If you were keeping track of such things, you'd know that we've been here in Ann Arbor for more than a month now. And if you were the sort to dwell on such things, you might note that this means the fellowship is 1/8th over. Try not to freak out about it. Time is flying, especially this past week, part of which I spent back "home" in St. Louis. I put "home" in fancy quotation marks because after a few days there, sleeping at a friend's house and driving around feeling a bit like a nomad, I'm driven to wonder what defines home. I own a house in St. Louis, but someone's renting it right now. I have friends in St. Louis but I have friends lots of other places.
But that's far too philosophical a musing for someone coping with the massive pain left behind from having a molar yanked from my head on Monday. If you have never experienced the very odd sensation of having one of your teeth wrenched away from your jaw bone, if you've never heard the crunching noise as it comes apart under the weight of your dentist's pliers, then you are a lucky soul.
Then again, as I have had so many opportunities to recall lately, I am a lucky soul as well. It was truly wonderful to see so many friends over a whirlwind weekend in the Lou, especially all my ladies. Here is what I know: it's good to be known. It's good to be somewhere where people know you. That I miss, sometimes.
I arrived back home late Monday night after a really trying Southwest airlines flight and although I was tempted to stay in bed all day Tuesday and pity my bloody-gummed self, there was no way I was going to miss Paul Rusesabagina's visit to the Wallace House. (You can check out my Flickr set of pics from the day here.)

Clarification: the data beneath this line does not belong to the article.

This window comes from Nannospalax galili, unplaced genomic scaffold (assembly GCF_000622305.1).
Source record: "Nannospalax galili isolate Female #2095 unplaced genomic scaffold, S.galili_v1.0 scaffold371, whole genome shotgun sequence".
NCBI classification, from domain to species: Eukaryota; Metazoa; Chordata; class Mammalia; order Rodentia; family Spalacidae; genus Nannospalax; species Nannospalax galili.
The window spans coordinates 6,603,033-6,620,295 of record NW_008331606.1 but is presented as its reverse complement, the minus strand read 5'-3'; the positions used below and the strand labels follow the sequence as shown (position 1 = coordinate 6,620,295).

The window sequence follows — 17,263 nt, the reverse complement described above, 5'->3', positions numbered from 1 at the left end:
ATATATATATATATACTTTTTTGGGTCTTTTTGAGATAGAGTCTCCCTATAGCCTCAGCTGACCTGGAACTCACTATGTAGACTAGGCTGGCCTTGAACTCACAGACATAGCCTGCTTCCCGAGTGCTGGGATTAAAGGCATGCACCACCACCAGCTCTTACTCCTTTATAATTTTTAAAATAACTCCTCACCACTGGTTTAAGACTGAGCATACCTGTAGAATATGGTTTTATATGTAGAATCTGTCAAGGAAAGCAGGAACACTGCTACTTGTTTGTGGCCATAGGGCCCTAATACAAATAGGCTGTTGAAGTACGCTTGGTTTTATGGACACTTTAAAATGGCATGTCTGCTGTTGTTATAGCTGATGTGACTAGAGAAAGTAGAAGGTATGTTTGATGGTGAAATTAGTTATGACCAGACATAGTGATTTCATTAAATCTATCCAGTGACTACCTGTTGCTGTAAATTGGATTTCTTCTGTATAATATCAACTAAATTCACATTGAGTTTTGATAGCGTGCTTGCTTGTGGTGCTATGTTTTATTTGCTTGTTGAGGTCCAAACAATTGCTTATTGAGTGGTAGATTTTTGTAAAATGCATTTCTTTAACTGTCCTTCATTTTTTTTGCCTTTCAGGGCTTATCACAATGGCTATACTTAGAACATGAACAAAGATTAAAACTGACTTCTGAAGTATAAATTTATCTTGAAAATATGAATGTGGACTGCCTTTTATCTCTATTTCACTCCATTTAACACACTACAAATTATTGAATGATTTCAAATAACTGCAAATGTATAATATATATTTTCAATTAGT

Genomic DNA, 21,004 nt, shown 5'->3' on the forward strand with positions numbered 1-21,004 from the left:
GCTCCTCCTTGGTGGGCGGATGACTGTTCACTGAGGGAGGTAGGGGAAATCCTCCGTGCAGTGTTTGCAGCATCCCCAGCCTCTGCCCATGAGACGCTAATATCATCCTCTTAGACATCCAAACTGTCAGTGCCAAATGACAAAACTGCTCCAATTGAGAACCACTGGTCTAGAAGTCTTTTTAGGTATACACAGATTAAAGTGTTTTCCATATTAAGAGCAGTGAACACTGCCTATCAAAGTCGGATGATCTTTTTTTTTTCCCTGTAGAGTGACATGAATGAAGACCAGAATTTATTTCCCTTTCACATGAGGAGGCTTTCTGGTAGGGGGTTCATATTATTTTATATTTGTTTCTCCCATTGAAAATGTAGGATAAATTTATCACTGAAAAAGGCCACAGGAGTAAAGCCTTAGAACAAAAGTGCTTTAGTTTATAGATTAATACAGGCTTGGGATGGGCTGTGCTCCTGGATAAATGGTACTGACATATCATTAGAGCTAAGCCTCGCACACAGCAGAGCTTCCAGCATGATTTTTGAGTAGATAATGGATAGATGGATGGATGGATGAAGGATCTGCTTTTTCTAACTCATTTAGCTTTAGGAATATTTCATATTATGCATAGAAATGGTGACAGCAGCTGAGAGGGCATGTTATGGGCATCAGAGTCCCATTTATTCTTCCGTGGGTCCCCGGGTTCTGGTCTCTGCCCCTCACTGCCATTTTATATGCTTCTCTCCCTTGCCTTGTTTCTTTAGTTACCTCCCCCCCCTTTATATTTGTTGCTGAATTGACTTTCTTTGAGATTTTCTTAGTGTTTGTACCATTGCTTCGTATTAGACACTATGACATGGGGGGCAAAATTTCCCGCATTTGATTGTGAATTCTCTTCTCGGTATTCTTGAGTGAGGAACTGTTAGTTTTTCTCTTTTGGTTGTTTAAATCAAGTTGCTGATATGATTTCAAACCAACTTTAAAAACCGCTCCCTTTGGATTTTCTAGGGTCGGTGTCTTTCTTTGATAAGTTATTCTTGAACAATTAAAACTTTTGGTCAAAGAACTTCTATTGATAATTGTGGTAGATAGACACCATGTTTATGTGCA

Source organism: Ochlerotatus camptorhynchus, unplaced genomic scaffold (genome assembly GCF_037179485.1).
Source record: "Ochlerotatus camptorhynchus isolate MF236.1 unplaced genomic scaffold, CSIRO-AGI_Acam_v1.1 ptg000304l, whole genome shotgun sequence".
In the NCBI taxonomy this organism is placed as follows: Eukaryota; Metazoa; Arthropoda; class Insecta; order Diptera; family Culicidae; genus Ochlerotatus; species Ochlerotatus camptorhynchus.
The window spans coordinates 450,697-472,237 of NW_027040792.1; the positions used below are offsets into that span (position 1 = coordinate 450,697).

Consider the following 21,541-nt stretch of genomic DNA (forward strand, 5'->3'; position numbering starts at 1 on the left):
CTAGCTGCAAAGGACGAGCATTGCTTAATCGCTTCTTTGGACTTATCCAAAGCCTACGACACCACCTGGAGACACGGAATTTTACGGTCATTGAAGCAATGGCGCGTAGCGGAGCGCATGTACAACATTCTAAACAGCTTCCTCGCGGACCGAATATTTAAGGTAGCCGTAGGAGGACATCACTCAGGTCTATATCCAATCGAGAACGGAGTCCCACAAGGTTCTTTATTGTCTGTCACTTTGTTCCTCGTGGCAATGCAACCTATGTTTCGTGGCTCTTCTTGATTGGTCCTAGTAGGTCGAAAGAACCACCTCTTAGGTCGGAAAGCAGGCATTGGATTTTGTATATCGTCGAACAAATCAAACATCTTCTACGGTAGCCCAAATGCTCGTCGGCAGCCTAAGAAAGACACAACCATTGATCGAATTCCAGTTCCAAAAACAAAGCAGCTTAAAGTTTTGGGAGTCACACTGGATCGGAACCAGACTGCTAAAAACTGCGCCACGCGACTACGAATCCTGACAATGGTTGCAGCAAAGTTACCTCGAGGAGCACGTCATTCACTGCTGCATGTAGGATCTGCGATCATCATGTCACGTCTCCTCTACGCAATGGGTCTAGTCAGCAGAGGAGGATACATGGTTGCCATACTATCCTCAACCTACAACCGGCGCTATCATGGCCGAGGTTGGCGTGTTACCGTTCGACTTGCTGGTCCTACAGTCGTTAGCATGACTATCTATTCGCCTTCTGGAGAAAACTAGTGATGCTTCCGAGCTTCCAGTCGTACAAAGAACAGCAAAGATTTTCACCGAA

We were served a smashing spread for lunch that day before Rusesabagina spoke. In fact, I didn't realize he had arrived until I sat down next to Chris with my plate balanced on my lap and looked up to realize that there, in a chair two feet from me, was Paul Rusesabagina. I recognized him from pictures and am proud of the fact that I did not dissolve with rock-star appreciation and drop to my knees at his feet. Instead, I concentratd on balancing my plate in my lap and made conversation with him about what he does now that he is not longer in the hotel business or in the business of saving 1,200-odd people from certain death. The answer, as it happens, is that Mr. Rusesabagina is now a business man, the owner of a trucking company in Africa. "That must be hard to do," I said, "considering how much time you spend traveling and speaking." He smiled and nodded. "Too much time," he said.
To kick off the event proper, Charles Eisendrath reminded us that Paul's talk was off the record and that what he said in our presence stayed in our presence. (Thus, I cannot regale you with specifics, else I would have to kill you.) After Charles' brief words, our own Fellow Thomas Kamilindi introduced his friend Paul, whom he referred to as "immortal." Indeed.
Did I mention I was star struck? In truth, Paul Rusesabagina could have stood and talked about pixies and I would have hung onto every word. We've met some very impressive folks thus far in the fellowship, but I don't know that I've before experienced the sensation that you're in the room with a man who is a true hero, a man who made history with his brave deeds.
Rusesabagina, of course, brushes off the notion that he's a hero, that he was simply a hotel manager doing his job. He seems to think that he simply did what everyone would have done were they in his shoes. It's a nice thought, but I'm not sure he's right. I don't know what I'm capable of, but I'm not a particularly brave person. I don't know that I'd have the courage simply to choose courage rather than fear.
Paul was generous in answering questions that ranged in topics from how the media should cover events in Africa to whether or not he chose Don Cheadle to play him in the movie. And while he spoke off the record, I don't think he'd mind my saying that his main objective, in all of this - in making the movie, in giving speeches - is to raise global awareness of genocide. He wants, I think, to ensure that what happened in Rwanda never happens again - that the world never turns away again.